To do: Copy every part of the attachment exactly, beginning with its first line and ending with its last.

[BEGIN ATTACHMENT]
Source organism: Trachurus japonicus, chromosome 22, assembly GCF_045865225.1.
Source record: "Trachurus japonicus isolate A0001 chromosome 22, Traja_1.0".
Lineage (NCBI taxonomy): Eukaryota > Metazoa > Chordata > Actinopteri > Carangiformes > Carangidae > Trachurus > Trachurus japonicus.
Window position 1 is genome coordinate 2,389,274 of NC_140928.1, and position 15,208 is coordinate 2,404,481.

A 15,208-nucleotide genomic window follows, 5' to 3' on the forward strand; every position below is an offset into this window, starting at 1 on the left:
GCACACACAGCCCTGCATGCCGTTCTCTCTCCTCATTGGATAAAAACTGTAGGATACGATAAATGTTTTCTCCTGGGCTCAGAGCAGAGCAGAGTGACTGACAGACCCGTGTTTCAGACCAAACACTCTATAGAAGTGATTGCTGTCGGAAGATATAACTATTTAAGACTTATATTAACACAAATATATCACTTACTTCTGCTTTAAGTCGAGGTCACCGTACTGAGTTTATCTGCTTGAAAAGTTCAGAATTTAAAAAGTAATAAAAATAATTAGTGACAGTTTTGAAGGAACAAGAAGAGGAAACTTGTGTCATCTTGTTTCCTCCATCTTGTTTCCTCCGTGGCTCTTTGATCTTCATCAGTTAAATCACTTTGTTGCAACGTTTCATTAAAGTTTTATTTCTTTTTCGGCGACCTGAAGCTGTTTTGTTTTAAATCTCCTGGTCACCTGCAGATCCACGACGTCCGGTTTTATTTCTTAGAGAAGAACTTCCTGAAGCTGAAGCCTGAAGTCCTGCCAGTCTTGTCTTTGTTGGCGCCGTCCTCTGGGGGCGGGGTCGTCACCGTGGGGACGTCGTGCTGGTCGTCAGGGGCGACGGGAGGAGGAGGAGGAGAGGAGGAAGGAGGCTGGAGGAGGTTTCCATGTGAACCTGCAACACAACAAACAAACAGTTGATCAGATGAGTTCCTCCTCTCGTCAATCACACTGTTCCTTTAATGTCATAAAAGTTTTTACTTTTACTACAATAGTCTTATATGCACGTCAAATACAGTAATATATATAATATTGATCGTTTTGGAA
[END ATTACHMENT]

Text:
Source organism: Trachurus japonicus, chromosome 22, assembly GCF_045865225.1.
Source record: "Trachurus japonicus isolate A0001 chromosome 22, Traja_1.0".
Lineage (NCBI taxonomy): Eukaryota > Metazoa > Chordata > Actinopteri > Carangiformes > Carangidae > Trachurus > Trachurus japonicus.
Window position 1 is genome coordinate 2,389,274 of NC_140928.1, and position 15,208 is coordinate 2,404,481.

A 15,208-nucleotide genomic window follows, 5' to 3' on the forward strand; every position below is an offset into this window, starting at 1 on the left:
GCACACACAGCCCTGCATGCCGTTCTCTCTCCTCATTGGATAAAAACTGTAGGATACGATAAATGTTTTCTCCTGGGCTCAGAGCAGAGCAGAGTGACTGACAGACCCGTGTTTCAGACCAAACACTCTATAGAAGTGATTGCTGTCGGAAGATATAACTATTTAAGACTTATATTAACACAAATATATCACTTACTTCTGCTTTAAGTCGAGGTCACCGTACTGAGTTTATCTGCTTGAAAAGTTCAGAATTTAAAAAGTAATAAAAATAATTAGTGACAGTTTTGAAGGAACAAGAAGAGGAAACTTGTGTCATCTTGTTTCCTCCATCTTGTTTCCTCCGTGGCTCTTTGATCTTCATCAGTTAAATCACTTTGTTGCAACGTTTCATTAAAGTTTTATTTCTTTTTCGGCGACCTGAAGCTGTTTTGTTTTAAATCTCCTGGTCACCTGCAGATCCACGACGTCCGGTTTTATTTCTTAGAGAAGAACTTCCTGAAGCTGAAGCCTGAAGTCCTGCCAGTCTTGTCTTTGTTGGCGCCGTCCTCTGGGGGCGGGGTCGTCACCGTGGGGACGTCGTGCTGGTCGTCAGGGGCGACGGGAGGAGGAGGAGGAGAGGAGGAAGGAGGCTGGAGGAGGTTTCCATGTGAACCTGCAACACAACAAACAAACAGTTGATCAGATGAGTTCCTCCTCTCGTCAATCACACTGTTCCTTTAATGTCATAAAAGTTTTTACTTTTACTACAATAGTCTTATATGCACGTCAAATACAGTAATATATATAATATTGATCGTTTTGGAA